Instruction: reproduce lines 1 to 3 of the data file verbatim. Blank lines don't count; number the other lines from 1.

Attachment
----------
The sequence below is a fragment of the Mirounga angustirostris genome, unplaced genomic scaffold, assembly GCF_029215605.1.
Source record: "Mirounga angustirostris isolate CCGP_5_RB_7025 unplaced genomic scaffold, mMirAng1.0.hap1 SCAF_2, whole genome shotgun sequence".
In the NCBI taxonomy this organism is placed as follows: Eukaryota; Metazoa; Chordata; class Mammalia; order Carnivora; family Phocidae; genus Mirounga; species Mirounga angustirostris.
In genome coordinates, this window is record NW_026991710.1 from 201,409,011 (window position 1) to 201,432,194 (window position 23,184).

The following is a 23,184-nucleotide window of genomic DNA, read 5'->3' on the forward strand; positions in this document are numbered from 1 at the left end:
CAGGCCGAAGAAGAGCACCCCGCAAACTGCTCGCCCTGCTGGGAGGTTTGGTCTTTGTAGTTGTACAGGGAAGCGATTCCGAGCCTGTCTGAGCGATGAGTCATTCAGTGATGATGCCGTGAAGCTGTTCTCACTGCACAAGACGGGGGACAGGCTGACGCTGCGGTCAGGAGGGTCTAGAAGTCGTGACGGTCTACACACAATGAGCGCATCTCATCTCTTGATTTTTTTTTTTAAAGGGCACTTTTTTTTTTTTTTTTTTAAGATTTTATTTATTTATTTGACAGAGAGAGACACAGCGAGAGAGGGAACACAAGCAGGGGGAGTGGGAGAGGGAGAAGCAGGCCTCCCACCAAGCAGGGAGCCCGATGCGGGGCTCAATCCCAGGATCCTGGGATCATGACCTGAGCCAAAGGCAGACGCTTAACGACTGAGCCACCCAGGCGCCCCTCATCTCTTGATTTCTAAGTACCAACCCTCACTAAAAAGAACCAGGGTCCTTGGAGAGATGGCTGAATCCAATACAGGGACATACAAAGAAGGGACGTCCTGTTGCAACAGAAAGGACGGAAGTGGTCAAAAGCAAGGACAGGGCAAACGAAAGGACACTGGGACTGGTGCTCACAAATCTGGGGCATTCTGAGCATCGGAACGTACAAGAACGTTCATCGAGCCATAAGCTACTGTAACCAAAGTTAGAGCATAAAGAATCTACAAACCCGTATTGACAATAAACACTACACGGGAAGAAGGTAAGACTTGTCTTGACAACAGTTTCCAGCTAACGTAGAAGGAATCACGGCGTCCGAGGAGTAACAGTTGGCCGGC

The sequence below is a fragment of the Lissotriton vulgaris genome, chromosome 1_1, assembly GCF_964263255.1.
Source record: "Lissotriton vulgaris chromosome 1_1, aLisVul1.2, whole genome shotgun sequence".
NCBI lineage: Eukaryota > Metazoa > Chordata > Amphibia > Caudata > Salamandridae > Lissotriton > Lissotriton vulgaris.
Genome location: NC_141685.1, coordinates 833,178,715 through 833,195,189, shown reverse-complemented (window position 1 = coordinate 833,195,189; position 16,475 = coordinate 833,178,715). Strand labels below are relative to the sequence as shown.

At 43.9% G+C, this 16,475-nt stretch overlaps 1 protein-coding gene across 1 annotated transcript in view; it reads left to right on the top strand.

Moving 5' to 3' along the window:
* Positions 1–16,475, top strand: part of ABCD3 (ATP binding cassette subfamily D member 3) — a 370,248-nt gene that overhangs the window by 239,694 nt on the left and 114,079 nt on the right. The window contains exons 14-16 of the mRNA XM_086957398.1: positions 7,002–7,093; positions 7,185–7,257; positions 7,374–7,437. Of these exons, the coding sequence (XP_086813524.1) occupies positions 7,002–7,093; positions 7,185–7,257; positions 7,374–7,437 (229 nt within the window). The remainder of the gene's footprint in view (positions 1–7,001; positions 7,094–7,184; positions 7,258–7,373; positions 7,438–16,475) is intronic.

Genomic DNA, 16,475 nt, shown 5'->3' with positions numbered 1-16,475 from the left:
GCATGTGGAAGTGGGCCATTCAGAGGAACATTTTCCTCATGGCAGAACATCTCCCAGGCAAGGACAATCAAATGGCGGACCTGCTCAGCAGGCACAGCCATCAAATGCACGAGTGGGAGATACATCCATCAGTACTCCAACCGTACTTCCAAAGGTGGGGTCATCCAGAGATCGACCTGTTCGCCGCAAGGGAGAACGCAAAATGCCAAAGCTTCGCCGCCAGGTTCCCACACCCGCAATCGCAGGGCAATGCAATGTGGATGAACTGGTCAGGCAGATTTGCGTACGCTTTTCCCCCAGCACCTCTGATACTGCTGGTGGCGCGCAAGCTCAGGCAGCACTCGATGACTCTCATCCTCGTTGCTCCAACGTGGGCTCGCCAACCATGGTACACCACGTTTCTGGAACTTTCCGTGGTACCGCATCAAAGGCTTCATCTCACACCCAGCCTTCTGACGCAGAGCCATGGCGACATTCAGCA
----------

The sequence below is a fragment of the Mirounga angustirostris genome, unplaced genomic scaffold, assembly GCF_029215605.1.
Source record: "Mirounga angustirostris isolate CCGP_5_RB_7025 unplaced genomic scaffold, mMirAng1.0.hap1 SCAF_2, whole genome shotgun sequence".
In the NCBI taxonomy this organism is placed as follows: Eukaryota; Metazoa; Chordata; class Mammalia; order Carnivora; family Phocidae; genus Mirounga; species Mirounga angustirostris.